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Topic: Whole house remodel

Alex Graham asked:

Feb 17, 2014
Mar 24, 2016

Windows and doors are the largest culprit in lost of energy efficiency. It may not be the cheapest option but will provide you with the largest impact.

Sean Cook asked:

Feb 17, 2014
May 6, 2015

A good remodeling customer has done their homework! It's a difficult process to select a remodeling contractor but with enough research it's easy to narrow down the choices. A customer that has called references and did some research about pricing will be an informed client!

Alex Graham asked:

Feb 17, 2014

Bruce Wiegan of BNW Builders PRO answered:

Apr 18, 2015

Make sure that your attic is properly insulated.  Make sure the seals around all windows and doors are in good shape.  If you can see daylight air is entering and leaving as well.

Alex Graham asked:

Jan 13, 2015
Jan 14, 2015

Good answer by Abe. We prefer to use fixed contracts with our clients. We have clauses in our contracts for unforeseen itesm such as concealed structural damage or inadequacies. I fully agree a professional remodeler, that knows what they are doing, should be offering a fixed contract.

Alex Graham asked:

Jan 13, 2015
Jan 13, 2015

With a lump sum contract, all the risk is placed on your contractor. If you want assurance, a lump sump contract with a professional remodeler will give you a guaranteed price... but be sure you have a clear understanding of change orders and hidden condition clauses in the contract, as well as finding out if any allowances are realistic. Cost plus, you take on all the risk. Everything is billable, and the contractor has no risk for this. In return, you might be charged a lower markup. So if you are willing to take on some risk or if you have a highly evolving project, a cost plus contract might help you. You must have a clear discussion of maximum price and be prepared for price escalation, though. Any other question on the subject?

Alex Graham asked:

Feb 17, 2014
Jan 13, 2015

All of the answers given were great options. There are many, many ways to improve a home's energy efficiency. As we are a siding and window company, my focus will be on those areas. Windows are a huge energy loss/gain. Did you know that windows and doors account for approximately 50% of your heating/cooling loss? Air leaks around a window or door due to a crack of 1/16" of an inch is like having a hole in your wall the size of a brick. In the average home, that is equal to about 15 bricks. Consider how large that "hole" is in your home. The glass package is the most important thing to consider when replacing windows. Most folks just look at the cost of the window and install, and some smoke and mirrors some companies like to drag on about. A smart homeowner knows what Low-E is, what a good U-Factor rating is, whether or not it's single, double or triple pane glass, etc. etc. Same features apply to most doors. Lastly, siding is another area where a homeowner can save money. Check into insulated siding. Check to see what kind of underlayment is being applied to your home. Many companies don't even put a housewrap on to save cost and the average homeowner never knows. Make sure you only hire someone who is appropriately licensed and insured. Ask to see those documents. Hope this helps folks looking to replace siding, windows or doors! Happy remodeling!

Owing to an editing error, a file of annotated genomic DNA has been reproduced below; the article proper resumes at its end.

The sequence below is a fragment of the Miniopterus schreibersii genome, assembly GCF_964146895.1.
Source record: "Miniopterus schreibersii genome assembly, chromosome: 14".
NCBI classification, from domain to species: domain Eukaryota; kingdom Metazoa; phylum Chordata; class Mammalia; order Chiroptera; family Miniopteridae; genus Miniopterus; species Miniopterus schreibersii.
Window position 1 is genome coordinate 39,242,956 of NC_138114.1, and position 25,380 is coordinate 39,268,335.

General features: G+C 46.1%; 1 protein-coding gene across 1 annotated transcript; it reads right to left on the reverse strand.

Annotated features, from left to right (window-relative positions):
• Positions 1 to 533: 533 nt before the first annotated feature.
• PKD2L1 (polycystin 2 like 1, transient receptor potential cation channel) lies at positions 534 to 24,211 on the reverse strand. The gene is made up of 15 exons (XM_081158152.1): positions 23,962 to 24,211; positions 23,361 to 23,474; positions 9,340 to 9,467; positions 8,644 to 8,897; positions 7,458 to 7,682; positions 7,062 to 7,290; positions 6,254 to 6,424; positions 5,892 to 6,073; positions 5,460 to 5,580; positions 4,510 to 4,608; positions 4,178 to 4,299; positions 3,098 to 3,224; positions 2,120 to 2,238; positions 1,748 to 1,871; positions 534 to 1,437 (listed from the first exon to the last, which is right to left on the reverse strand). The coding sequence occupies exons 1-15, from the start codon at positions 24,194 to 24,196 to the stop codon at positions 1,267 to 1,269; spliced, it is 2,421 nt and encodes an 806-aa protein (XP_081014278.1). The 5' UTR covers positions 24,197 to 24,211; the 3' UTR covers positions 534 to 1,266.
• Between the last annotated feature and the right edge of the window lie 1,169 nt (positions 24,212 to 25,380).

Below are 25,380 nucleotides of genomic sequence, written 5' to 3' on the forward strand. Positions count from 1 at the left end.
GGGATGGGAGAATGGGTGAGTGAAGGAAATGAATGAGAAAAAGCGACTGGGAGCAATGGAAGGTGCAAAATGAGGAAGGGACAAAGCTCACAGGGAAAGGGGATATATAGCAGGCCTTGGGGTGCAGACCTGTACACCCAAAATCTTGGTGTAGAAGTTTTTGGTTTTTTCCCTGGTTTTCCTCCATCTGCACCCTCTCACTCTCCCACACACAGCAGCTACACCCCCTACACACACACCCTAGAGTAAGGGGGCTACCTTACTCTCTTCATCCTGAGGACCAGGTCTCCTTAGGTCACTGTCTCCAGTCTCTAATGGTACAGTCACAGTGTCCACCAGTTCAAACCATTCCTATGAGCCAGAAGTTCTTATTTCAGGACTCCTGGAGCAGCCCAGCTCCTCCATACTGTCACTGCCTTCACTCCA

Alex Graham asked:

Feb 17, 2014
Dec 6, 2014

The most cost effective things that you can do to improve your homes energy efficiency will depend on the existing condition of your building envelope, the efficiency of your equipment, and humiditiy control.

Addressing the condition overhead and tightening the building envelope are basic principles involved in maintaining efficient temperture control in the home. Thermal imaging will clearly indicate areas of major heat loss.

There are many types of structures and styles of thermal barriers. Therefore, you are best advised to have an energy consultant from a Home Energy Rating Service HERS evaluate of your particular home and assist in identifying the weakness of your home envelope and machanical equipment. Such a report  can provide you with a roadmap to begin taking steps to improve the overall efficiency of the home. 

Alex Graham asked:

Feb 17, 2014
Dec 2, 2014

Hello Alex, 

One alternative that most homeowners are not aware yet is reviewing your Roofing System. Along with the attic insulation, the type of roof you have can make a huge difference on how energy efficient your home is.

Most roofing materials (especially asphalt composite roofs) absorb solar energy and transfer heat to your home (requiring more air-conditioning during summer). On the other hand, energy efficient Metal Roofs are reflective and emissive. They bounce most of the sun's visible and UV light - meaning less heat transferred to your home. Independent studies show energy savings of up to 25%.

The Interlock Metal Roofing System is Energy Star certified (US only). More than energy efficient, our roofs are truly sustainable, being made of up to 95% recycled material, reducing the dependence of asphalt and stopping the cycle of old roofing material going to landfills. It is a lifelong solution that is better for your home, your pocket and the planet.

Alex Graham asked:

Feb 17, 2014
Attic Insulation

Are your heating & cooling bills going through the roof? Did you know that up to 40% of a home’s conditioned air escapes through the attic? Adding attic insulation is the most effective thing you can do to reduce greenhouse gas emissions.

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